As the Trump administration unveils its spending plan, an agenda to bar crop insurance subsidies and cap the amount of premium aid to $40,000 per farmer has caused an uproar amongst U.S. farmers and crop insurers who fear ensuing losses to their respective industries.
Part of the proposed budget includes plans to remove USDA’s rural economic development programme and cut down on conservation programmes to save up to $46.5 billion on agricultural support initiatives, The White House announced.
However, some of these savings are also expected to come from imposing user fees for USDA inspection and regulatory programmes, a move that would pass further costs on to farmers.
Roger Johnson, president of the National Farmers Union, said; “The president’s proposed budget is an assault on the programs and personnel that provide vital services, research, and a safety net to America’s family farmers, rural residents and consumers,” Successful Farming reported.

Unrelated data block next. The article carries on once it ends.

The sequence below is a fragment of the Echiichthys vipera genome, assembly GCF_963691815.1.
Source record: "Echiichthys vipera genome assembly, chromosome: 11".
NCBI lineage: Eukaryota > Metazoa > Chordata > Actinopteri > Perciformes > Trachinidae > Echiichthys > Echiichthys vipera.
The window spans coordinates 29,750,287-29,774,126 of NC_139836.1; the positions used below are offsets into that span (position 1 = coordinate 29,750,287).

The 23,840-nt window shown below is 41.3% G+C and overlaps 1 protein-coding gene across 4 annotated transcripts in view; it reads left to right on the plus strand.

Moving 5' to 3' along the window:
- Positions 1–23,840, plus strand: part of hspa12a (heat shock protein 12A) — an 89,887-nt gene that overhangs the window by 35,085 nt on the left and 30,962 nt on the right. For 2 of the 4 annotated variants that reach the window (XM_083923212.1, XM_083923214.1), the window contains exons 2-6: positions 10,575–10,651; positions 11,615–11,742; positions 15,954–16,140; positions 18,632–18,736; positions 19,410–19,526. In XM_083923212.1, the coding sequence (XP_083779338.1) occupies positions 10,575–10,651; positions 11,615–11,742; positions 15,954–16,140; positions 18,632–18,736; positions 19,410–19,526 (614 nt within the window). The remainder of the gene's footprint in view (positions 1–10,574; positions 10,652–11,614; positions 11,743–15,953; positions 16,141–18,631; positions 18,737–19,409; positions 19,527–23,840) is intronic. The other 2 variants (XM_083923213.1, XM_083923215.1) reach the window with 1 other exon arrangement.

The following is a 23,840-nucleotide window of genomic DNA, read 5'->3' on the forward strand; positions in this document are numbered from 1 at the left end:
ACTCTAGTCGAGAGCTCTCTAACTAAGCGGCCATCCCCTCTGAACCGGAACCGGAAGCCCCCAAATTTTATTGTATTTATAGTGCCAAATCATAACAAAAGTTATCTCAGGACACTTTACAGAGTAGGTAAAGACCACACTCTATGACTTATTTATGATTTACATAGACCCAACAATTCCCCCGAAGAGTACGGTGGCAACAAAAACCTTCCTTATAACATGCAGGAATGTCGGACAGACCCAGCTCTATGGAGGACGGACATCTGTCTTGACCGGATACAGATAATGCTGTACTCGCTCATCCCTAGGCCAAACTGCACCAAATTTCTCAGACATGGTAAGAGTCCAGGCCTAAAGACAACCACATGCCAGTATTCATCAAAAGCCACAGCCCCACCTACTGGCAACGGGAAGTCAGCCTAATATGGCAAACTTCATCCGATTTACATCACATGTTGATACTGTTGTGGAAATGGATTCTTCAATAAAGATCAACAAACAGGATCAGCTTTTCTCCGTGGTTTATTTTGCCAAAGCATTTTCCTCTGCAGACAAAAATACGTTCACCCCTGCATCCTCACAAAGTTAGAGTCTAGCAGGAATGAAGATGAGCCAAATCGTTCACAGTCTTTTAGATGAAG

Crop insurance currently accounts for $8 billion a year of USDA’s farm support programmes, and the U.S. president’s proposals make up a total 36% cut in the federally subsidised crop insurance program over the coming decade.
The total sum of crop insurance cuts is expected to come to $16.2 billion – if government’s share of crop insurance premiums are limited – and an added $11.9 billion if the harvest price option is eliminated.
Should the proposals receive approval, the crop re/insurance and farming industry could see considerable upheaval in the coming decade.
And although some industry losses could ensue, the move could also create renewed demand for re/insurance and lead to greater innovation within agriculture re/insurance solutions as more entities compete to offer efficient and affordable solutions to protect the vital farming industry from supply chain losses.